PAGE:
Coffee to the rescue. The Caffeine binds to the adenosine receptors in your brain and makes you feel like you’ve got energy to spare...even when you don’t. You’re pumped, focused, and ready to get to work.

5. The Perfect Couple

So beer helps you come up with an idea, and once you have it and a plan to implement it, coffee gives you the energy and focus on getting it done. The perfect duo. Like Batman and Robin, but with more flavour and fewer spandex tights.

See Also: 7 Strangest Ways to Market Beer

The trick is in the execution. Too much beer, and you won’t be creative (or upright, for that matter). If the task requires abstract thinking, the coffee won’t help.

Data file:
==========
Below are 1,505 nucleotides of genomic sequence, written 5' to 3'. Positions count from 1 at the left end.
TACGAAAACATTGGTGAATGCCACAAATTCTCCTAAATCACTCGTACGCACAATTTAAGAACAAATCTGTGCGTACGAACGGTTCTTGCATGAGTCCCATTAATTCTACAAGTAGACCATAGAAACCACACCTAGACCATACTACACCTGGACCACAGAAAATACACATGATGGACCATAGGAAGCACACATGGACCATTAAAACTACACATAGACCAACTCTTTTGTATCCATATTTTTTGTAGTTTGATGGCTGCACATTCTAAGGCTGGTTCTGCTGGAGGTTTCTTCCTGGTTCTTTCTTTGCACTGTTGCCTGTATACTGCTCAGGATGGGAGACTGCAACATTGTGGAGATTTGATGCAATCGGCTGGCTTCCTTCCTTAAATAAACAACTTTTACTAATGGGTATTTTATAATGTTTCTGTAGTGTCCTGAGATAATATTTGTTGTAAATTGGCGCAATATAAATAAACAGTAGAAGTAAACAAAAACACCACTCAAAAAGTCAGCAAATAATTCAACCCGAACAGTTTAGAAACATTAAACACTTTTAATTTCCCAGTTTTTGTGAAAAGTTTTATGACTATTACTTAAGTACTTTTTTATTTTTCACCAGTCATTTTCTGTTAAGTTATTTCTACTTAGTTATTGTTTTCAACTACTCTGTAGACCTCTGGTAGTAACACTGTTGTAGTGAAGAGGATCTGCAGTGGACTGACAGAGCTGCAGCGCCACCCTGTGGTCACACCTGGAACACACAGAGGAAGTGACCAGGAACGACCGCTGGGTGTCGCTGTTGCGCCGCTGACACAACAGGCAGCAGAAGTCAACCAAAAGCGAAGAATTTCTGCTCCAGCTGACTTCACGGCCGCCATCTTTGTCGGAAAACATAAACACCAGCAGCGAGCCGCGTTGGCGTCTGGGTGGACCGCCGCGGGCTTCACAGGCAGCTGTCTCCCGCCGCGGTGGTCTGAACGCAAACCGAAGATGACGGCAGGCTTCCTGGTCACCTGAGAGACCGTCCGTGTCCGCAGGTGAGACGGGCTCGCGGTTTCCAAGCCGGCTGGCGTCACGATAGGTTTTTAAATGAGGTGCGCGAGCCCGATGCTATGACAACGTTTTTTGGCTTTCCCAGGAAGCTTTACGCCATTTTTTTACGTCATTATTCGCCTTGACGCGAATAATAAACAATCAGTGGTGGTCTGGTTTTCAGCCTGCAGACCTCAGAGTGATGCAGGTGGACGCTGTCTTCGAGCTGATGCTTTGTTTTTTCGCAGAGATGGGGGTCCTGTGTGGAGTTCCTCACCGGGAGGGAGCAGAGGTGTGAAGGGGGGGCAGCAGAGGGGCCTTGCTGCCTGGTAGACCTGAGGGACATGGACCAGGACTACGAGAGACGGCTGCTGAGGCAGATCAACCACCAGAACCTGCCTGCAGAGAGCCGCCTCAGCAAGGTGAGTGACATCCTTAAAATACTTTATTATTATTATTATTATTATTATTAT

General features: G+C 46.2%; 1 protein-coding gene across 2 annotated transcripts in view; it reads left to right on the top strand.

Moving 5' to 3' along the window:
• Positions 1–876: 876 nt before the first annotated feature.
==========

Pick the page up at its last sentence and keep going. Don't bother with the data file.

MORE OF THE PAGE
To work, you have to hit roughly 0.07 BAC (roughly two beers), and the task afterwards can’t require fancy, high-falutin’ thinking. Check out I Love Coffee’s infographic for a visual representation. Or use this handy and soon-to-be famous rhyme to help you remember: Beer then coffee, feeling createe (I admit it’s not perfect).

What’s your go-to beverage when you need to get your creative juices flowing? Beer, coffee, something else? Leave your comments below...